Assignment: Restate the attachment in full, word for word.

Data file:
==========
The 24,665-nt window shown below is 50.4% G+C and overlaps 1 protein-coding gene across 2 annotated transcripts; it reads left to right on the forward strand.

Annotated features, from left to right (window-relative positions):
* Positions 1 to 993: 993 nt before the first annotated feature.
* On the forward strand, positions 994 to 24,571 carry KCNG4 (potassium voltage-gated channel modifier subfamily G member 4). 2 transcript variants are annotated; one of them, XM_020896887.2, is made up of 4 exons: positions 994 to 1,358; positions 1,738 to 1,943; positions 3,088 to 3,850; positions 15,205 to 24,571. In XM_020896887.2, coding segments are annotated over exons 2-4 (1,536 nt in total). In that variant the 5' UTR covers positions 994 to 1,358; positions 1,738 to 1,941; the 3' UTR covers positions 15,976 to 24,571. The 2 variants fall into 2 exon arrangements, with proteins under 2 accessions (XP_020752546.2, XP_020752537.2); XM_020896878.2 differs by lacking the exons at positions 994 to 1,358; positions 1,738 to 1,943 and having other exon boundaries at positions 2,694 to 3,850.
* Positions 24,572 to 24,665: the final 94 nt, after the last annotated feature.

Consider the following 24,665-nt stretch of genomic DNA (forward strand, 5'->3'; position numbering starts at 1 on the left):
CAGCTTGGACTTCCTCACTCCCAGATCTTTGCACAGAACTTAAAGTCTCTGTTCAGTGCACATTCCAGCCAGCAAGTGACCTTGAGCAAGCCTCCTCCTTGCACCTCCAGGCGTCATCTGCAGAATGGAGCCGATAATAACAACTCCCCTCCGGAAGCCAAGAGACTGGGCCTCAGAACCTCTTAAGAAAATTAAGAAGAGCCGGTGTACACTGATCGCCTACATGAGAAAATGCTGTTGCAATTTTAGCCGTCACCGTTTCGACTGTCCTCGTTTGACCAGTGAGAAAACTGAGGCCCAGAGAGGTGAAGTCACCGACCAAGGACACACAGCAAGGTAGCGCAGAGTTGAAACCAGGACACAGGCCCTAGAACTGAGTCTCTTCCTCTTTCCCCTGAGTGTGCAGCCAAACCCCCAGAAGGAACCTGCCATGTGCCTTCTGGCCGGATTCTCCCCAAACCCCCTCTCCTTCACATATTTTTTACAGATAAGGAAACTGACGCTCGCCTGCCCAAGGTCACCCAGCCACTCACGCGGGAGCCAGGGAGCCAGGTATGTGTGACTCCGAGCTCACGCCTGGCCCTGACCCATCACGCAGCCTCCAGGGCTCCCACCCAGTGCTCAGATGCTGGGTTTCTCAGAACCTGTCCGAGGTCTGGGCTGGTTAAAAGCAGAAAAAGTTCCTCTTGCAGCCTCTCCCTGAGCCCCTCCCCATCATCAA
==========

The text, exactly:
The 24,665-nt window shown below is 50.4% G+C and overlaps 1 protein-coding gene across 2 annotated transcripts; it reads left to right on the forward strand.

Annotated features, from left to right (window-relative positions):
* Positions 1 to 993: 993 nt before the first annotated feature.
* On the forward strand, positions 994 to 24,571 carry KCNG4 (potassium voltage-gated channel modifier subfamily G member 4). 2 transcript variants are annotated; one of them, XM_020896887.2, is made up of 4 exons: positions 994 to 1,358; positions 1,738 to 1,943; positions 3,088 to 3,850; positions 15,205 to 24,571. In XM_020896887.2, coding segments are annotated over exons 2-4 (1,536 nt in total). In that variant the 5' UTR covers positions 994 to 1,358; positions 1,738 to 1,941; the 3' UTR covers positions 15,976 to 24,571. The 2 variants fall into 2 exon arrangements, with proteins under 2 accessions (XP_020752546.2, XP_020752537.2); XM_020896878.2 differs by lacking the exons at positions 994 to 1,358; positions 1,738 to 1,943 and having other exon boundaries at positions 2,694 to 3,850.
* Positions 24,572 to 24,665: the final 94 nt, after the last annotated feature.

Consider the following 24,665-nt stretch of genomic DNA (forward strand, 5'->3'; position numbering starts at 1 on the left):
CAGCTTGGACTTCCTCACTCCCAGATCTTTGCACAGAACTTAAAGTCTCTGTTCAGTGCACATTCCAGCCAGCAAGTGACCTTGAGCAAGCCTCCTCCTTGCACCTCCAGGCGTCATCTGCAGAATGGAGCCGATAATAACAACTCCCCTCCGGAAGCCAAGAGACTGGGCCTCAGAACCTCTTAAGAAAATTAAGAAGAGCCGGTGTACACTGATCGCCTACATGAGAAAATGCTGTTGCAATTTTAGCCGTCACCGTTTCGACTGTCCTCGTTTGACCAGTGAGAAAACTGAGGCCCAGAGAGGTGAAGTCACCGACCAAGGACACACAGCAAGGTAGCGCAGAGTTGAAACCAGGACACAGGCCCTAGAACTGAGTCTCTTCCTCTTTCCCCTGAGTGTGCAGCCAAACCCCCAGAAGGAACCTGCCATGTGCCTTCTGGCCGGATTCTCCCCAAACCCCCTCTCCTTCACATATTTTTTACAGATAAGGAAACTGACGCTCGCCTGCCCAAGGTCACCCAGCCACTCACGCGGGAGCCAGGGAGCCAGGTATGTGTGACTCCGAGCTCACGCCTGGCCCTGACCCATCACGCAGCCTCCAGGGCTCCCACCCAGTGCTCAGATGCTGGGTTTCTCAGAACCTGTCCGAGGTCTGGGCTGGTTAAAAGCAGAAAAAGTTCCTCTTGCAGCCTCTCCCTGAGCCCCTCCCCATCATCAA